Chapter

Introduction: seamless subjects

Hilary Hinds

in George Fox and Early Quaker Culture

Published by Manchester University Press

Published in print August 2011 | ISBN: 9780719081576
Published online July 2012 | e-ISBN: 9781781702383 | DOI: http://dx.doi.org/10.7228/manchester/9780719081576.003.0001
Introduction: seamless subjects

More Like This

Show all results sharing this subject:

  • Literary Studies (1500 to 1800)

GO

Show Summary Details

Preview

The Quakers, or the Religious Society of Friends, are generally known today as an inclusive and tolerant movement, broadly Christian, committed to working for peace and consensus, socially activist, politically radical and culturally liberal, although, at the time of their inception in the 1650s, their reputation was less benign. This introductory chapter sets out the purpose of the book, which is to explore early Quaker discourse, comprising not only Friends' words but also their deeds. Their written testimonies, warnings and exhortations are examined, but so too are accounts of the ways that they inhabited and moved through the social and material world. An overview of the subsequent chapters is also presented.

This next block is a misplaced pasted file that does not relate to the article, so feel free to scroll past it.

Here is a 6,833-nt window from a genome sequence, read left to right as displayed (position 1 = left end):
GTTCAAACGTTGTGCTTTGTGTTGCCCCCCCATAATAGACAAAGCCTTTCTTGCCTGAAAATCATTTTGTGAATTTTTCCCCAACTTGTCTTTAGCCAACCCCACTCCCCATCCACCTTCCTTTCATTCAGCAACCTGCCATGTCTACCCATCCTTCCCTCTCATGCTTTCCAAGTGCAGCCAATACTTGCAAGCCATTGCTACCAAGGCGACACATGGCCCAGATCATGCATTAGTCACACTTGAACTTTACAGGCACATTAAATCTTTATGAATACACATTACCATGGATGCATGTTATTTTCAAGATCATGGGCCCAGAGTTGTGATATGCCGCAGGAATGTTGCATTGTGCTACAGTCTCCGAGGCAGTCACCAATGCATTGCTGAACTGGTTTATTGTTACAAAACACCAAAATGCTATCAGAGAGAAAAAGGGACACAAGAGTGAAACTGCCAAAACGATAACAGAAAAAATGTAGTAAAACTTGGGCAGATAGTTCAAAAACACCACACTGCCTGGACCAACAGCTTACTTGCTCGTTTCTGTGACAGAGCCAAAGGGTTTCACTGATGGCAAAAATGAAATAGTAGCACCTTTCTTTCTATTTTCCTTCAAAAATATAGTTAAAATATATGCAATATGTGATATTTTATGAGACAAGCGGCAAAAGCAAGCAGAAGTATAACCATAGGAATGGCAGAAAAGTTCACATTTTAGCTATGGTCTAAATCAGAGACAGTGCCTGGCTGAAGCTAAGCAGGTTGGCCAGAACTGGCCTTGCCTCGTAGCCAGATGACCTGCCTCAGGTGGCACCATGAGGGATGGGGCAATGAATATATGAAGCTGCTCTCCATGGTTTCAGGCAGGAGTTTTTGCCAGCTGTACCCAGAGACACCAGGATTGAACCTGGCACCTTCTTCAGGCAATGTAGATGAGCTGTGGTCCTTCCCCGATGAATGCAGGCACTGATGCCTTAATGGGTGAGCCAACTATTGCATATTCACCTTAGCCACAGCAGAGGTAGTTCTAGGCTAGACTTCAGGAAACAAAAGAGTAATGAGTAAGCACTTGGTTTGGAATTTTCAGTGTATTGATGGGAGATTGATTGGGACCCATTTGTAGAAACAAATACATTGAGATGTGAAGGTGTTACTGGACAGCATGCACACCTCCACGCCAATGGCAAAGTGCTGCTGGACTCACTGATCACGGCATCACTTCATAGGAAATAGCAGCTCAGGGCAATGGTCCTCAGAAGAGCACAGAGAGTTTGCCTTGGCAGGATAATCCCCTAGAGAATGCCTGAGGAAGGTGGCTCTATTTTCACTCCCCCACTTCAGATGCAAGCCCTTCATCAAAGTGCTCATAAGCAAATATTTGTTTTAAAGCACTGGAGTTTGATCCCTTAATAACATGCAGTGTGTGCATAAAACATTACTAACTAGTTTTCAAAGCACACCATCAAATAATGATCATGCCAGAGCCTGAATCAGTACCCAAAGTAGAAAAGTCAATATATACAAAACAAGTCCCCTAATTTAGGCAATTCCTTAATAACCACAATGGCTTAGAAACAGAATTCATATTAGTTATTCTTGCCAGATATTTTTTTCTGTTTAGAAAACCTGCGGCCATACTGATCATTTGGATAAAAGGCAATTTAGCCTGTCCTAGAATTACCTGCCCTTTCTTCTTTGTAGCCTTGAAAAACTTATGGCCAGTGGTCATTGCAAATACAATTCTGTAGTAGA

Keywords: Quakers; Society of Friends; Christians

Chapter.  5300 words. 

Subjects: Literary Studies (1500 to 1800)

Full text: subscription required

How to subscribe Recommend to my Librarian

Users without a subscription are not able to see the full content. Please, subscribe or login to access all content.